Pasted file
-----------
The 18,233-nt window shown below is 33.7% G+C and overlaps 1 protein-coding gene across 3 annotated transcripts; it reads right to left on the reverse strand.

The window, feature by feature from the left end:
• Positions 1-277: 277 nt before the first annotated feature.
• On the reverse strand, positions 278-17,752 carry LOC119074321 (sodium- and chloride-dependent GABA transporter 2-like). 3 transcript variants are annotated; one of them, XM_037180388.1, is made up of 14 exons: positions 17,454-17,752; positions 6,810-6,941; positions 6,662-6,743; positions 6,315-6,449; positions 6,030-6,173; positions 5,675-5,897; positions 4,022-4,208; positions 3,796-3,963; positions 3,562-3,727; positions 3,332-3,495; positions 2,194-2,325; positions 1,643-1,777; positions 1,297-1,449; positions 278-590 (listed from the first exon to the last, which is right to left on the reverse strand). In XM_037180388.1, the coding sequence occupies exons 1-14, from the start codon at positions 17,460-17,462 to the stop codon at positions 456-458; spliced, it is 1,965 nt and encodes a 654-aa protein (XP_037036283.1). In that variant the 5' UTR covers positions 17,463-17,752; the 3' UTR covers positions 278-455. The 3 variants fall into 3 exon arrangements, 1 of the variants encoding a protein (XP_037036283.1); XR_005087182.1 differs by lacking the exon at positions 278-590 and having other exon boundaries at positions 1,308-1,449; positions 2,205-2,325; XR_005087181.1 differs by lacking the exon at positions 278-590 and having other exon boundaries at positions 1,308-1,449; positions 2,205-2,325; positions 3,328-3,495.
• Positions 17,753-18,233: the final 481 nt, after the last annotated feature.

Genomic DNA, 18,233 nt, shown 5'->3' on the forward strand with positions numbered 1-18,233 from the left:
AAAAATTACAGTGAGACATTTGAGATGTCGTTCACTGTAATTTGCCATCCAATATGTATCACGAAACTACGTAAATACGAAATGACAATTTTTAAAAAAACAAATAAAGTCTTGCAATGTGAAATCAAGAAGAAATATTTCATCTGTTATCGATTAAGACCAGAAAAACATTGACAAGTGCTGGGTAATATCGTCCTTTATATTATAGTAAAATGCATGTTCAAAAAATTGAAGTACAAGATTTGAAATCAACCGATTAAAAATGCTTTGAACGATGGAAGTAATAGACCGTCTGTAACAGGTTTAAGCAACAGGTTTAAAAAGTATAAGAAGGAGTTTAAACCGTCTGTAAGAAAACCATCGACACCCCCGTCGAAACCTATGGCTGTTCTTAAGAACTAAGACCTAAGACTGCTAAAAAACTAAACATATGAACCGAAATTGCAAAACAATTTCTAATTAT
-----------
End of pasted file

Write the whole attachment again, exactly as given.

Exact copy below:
The 18,233-nt window shown below is 33.7% G+C and overlaps 1 protein-coding gene across 3 annotated transcripts; it reads right to left on the reverse strand.

The window, feature by feature from the left end:
• Positions 1-277: 277 nt before the first annotated feature.
• On the reverse strand, positions 278-17,752 carry LOC119074321 (sodium- and chloride-dependent GABA transporter 2-like). 3 transcript variants are annotated; one of them, XM_037180388.1, is made up of 14 exons: positions 17,454-17,752; positions 6,810-6,941; positions 6,662-6,743; positions 6,315-6,449; positions 6,030-6,173; positions 5,675-5,897; positions 4,022-4,208; positions 3,796-3,963; positions 3,562-3,727; positions 3,332-3,495; positions 2,194-2,325; positions 1,643-1,777; positions 1,297-1,449; positions 278-590 (listed from the first exon to the last, which is right to left on the reverse strand). In XM_037180388.1, the coding sequence occupies exons 1-14, from the start codon at positions 17,460-17,462 to the stop codon at positions 456-458; spliced, it is 1,965 nt and encodes a 654-aa protein (XP_037036283.1). In that variant the 5' UTR covers positions 17,463-17,752; the 3' UTR covers positions 278-455. The 3 variants fall into 3 exon arrangements, 1 of the variants encoding a protein (XP_037036283.1); XR_005087182.1 differs by lacking the exon at positions 278-590 and having other exon boundaries at positions 1,308-1,449; positions 2,205-2,325; XR_005087181.1 differs by lacking the exon at positions 278-590 and having other exon boundaries at positions 1,308-1,449; positions 2,205-2,325; positions 3,328-3,495.
• Positions 17,753-18,233: the final 481 nt, after the last annotated feature.

Genomic DNA, 18,233 nt, shown 5'->3' on the forward strand with positions numbered 1-18,233 from the left:
AAAAATTACAGTGAGACATTTGAGATGTCGTTCACTGTAATTTGCCATCCAATATGTATCACGAAACTACGTAAATACGAAATGACAATTTTTAAAAAAACAAATAAAGTCTTGCAATGTGAAATCAAGAAGAAATATTTCATCTGTTATCGATTAAGACCAGAAAAACATTGACAAGTGCTGGGTAATATCGTCCTTTATATTATAGTAAAATGCATGTTCAAAAAATTGAAGTACAAGATTTGAAATCAACCGATTAAAAATGCTTTGAACGATGGAAGTAATAGACCGTCTGTAACAGGTTTAAGCAACAGGTTTAAAAAGTATAAGAAGGAGTTTAAACCGTCTGTAAGAAAACCATCGACACCCCCGTCGAAACCTATGGCTGTTCTTAAGAACTAAGACCTAAGACTGCTAAAAAACTAAACATATGAACCGAAATTGCAAAACAATTTCTAATTAT